NDSU Extension Service - Sargent County

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Gardening Creates Wholesome and Holistic Benefits

vegetable garden


With the arrival of garden seed catalogs in the mail, the appearance of garden seed displays in stores, recent warm temps, and bird songs in the air, it’s easy to get in the swing of thinking spring. 

For many people, “spring” is synonymous with “gardening.”  Between vegetable gardening, flower gardening, field crops, and fruit trees on our family farm, digging in the dirt has always been a way of life for me.  Based on my personal experiences, I have to agree with what research is proving:  gardening is good therapy.

Gardening offers physical, psychological, and nutritional benefits.  In fact, gardening has been identified by the National Diabetes Education Program as one way to remain or become physically active.  Additionally, research has shown that having physical and visual access to nature speeds recovery from illness, reduces stress, and lowers blood pressure. 

In Sargent county, Curt Larson, Kathy Marquette, and Al Colemer recently completed the NDSU Extension Master Gardener program.  They are now making plans to serve our county by providing local gardening opportunities, including an intergenerational community gardening project.  That particular project offers the additional potential benefit of bringing people together to create social wellness benefits.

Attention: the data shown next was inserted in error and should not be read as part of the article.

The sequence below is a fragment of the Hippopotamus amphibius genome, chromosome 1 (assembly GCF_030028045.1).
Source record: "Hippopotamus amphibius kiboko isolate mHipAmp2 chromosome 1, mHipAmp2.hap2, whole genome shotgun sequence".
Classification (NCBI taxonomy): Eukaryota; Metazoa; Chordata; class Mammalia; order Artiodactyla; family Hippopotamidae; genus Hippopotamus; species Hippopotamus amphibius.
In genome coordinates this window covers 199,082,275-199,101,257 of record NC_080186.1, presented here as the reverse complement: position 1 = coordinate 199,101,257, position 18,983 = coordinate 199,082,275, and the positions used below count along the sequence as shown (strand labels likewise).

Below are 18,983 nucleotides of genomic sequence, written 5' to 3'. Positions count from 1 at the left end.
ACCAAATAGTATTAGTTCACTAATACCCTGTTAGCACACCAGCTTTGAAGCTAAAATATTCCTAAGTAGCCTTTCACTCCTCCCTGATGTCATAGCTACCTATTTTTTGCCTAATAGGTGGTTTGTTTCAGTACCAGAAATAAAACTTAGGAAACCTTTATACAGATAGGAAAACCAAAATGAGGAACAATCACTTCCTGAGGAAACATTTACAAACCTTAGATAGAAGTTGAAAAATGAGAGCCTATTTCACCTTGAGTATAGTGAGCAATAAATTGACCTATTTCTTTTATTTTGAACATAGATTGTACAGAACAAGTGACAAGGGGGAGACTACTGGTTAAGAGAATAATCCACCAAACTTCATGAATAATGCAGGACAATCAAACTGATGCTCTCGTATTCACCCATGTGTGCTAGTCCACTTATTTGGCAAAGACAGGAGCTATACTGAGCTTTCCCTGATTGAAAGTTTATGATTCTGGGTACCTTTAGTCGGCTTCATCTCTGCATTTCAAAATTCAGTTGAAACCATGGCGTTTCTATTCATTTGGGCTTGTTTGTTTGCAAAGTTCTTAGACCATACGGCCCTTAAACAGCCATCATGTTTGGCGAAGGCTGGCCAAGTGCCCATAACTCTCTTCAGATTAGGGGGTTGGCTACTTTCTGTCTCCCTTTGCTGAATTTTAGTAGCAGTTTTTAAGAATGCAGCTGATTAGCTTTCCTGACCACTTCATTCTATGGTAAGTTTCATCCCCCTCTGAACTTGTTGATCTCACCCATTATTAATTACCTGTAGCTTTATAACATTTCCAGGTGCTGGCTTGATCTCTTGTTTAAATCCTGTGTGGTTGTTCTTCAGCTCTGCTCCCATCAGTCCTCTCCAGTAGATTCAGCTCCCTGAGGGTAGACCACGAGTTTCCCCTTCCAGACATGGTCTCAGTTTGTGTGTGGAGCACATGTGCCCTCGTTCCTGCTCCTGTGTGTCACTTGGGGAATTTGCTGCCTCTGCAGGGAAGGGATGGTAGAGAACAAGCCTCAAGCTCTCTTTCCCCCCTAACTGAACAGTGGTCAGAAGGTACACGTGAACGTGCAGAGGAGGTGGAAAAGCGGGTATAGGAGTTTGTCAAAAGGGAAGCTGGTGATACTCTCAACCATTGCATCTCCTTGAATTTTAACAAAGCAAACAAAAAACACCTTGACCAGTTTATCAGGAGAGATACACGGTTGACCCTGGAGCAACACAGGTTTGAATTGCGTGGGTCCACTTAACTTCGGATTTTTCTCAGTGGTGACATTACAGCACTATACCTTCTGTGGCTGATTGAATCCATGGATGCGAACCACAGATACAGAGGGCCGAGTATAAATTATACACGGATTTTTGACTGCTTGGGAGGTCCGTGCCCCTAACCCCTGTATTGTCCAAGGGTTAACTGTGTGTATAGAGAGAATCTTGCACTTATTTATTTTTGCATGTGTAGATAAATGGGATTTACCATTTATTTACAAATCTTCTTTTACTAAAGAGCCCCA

Research among senior citizens has indicated that seniors involved in gardening efforts experience a sense of empowerment and control of their lives.  Such a sense is often predictive of good health and a higher quality of life.   When I worked as the director of activity services at a long-term care nursing facility, I saw these positive effects first-hand.  I also witnessed the positive impact outdoor activities such as gardening had on persons who were diagnosed with Alzheimer’s Disease.

If having “a big garden” is not an option, for whatever reason, an alternative to consider is “square foot gardening.”   Square foot gardening (SQF) offers several advantages:

 -  the soil remains in good condition because it doesn’t become compacted by foot traffic
 -  increased production from planting in blocks rather than rows
 -  easy to water and fertilize without wasting water or fertilizer
 -  less weeding
 -  easy to rotate what is grown in each square foot
 -  no need for spring tilling
 -  soil can be designed to drain well
 -  raised beds spare the gardener’s back

Visit https://www.ag.ndsu.edu/pubs/plantsci/hortcrop/h1597.pdf to learn more about square foot gardening and how to do it, or request “The Facts of Square Foot Gardening” (publication H1597) from your county extension office.

References:  NDSU Extension Service:  The Facts of Square Foot Gardening, University of California Cooperative Extension: http://ucanr.org/sites/camg2011/files/101993.pdf, National Diabetes Education Program:  http://www.niddk.nih.gov/health-information/health-communication-programs/ndep/living-with-diabetes/older-adults/more-active/Pages/resourcedetail.aspx 

Photo Credit:  https://pixabay.com/en/vegetable-garden-medieval-garden-890625/ (downloaded 3-3-16)

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